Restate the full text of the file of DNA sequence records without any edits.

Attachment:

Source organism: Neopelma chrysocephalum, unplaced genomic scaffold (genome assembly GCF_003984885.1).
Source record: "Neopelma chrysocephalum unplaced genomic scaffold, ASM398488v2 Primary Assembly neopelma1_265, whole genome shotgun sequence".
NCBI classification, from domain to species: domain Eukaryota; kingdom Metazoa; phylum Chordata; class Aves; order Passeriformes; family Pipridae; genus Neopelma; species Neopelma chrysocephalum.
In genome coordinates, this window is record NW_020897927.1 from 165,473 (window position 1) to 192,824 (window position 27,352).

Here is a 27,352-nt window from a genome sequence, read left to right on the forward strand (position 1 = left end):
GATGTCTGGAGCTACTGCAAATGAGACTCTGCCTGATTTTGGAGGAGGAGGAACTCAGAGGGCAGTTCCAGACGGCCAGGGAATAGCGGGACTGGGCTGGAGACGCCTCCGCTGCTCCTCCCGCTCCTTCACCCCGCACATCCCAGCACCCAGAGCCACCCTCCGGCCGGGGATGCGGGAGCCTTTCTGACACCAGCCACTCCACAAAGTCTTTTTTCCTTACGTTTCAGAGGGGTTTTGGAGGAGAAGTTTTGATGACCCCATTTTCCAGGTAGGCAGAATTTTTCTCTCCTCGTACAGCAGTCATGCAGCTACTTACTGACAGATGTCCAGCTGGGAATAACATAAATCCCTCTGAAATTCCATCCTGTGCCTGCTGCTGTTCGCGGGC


Source organism: Neopelma chrysocephalum, unplaced genomic scaffold (genome assembly GCF_003984885.1).
Source record: "Neopelma chrysocephalum unplaced genomic scaffold, ASM398488v2 Primary Assembly neopelma1_265, whole genome shotgun sequence".
NCBI classification, from domain to species: domain Eukaryota; kingdom Metazoa; phylum Chordata; class Aves; order Passeriformes; family Pipridae; genus Neopelma; species Neopelma chrysocephalum.
In genome coordinates, this window is record NW_020897927.1 from 165,473 (window position 1) to 192,824 (window position 27,352).

Here is a 27,352-nt window from a genome sequence, read left to right on the forward strand (position 1 = left end):
GATGTCTGGAGCTACTGCAAATGAGACTCTGCCTGATTTTGGAGGAGGAGGAACTCAGAGGGCAGTTCCAGACGGCCAGGGAATAGCGGGACTGGGCTGGAGACGCCTCCGCTGCTCCTCCCGCTCCTTCACCCCGCACATCCCAGCACCCAGAGCCACCCTCCGGCCGGGGATGCGGGAGCCTTTCTGACACCAGCCACTCCACAAAGTCTTTTTTCCTTACGTTTCAGAGGGGTTTTGGAGGAGAAGTTTTGATGACCCCATTTTCCAGGTAGGCAGAATTTTTCTCTCCTCGTACAGCAGTCATGCAGCTACTTACTGACAGATGTCCAGCTGGGAATAACATAAATCCCTCTGAAATTCCATCCTGTGCCTGCTGCTGTTCGCGGGC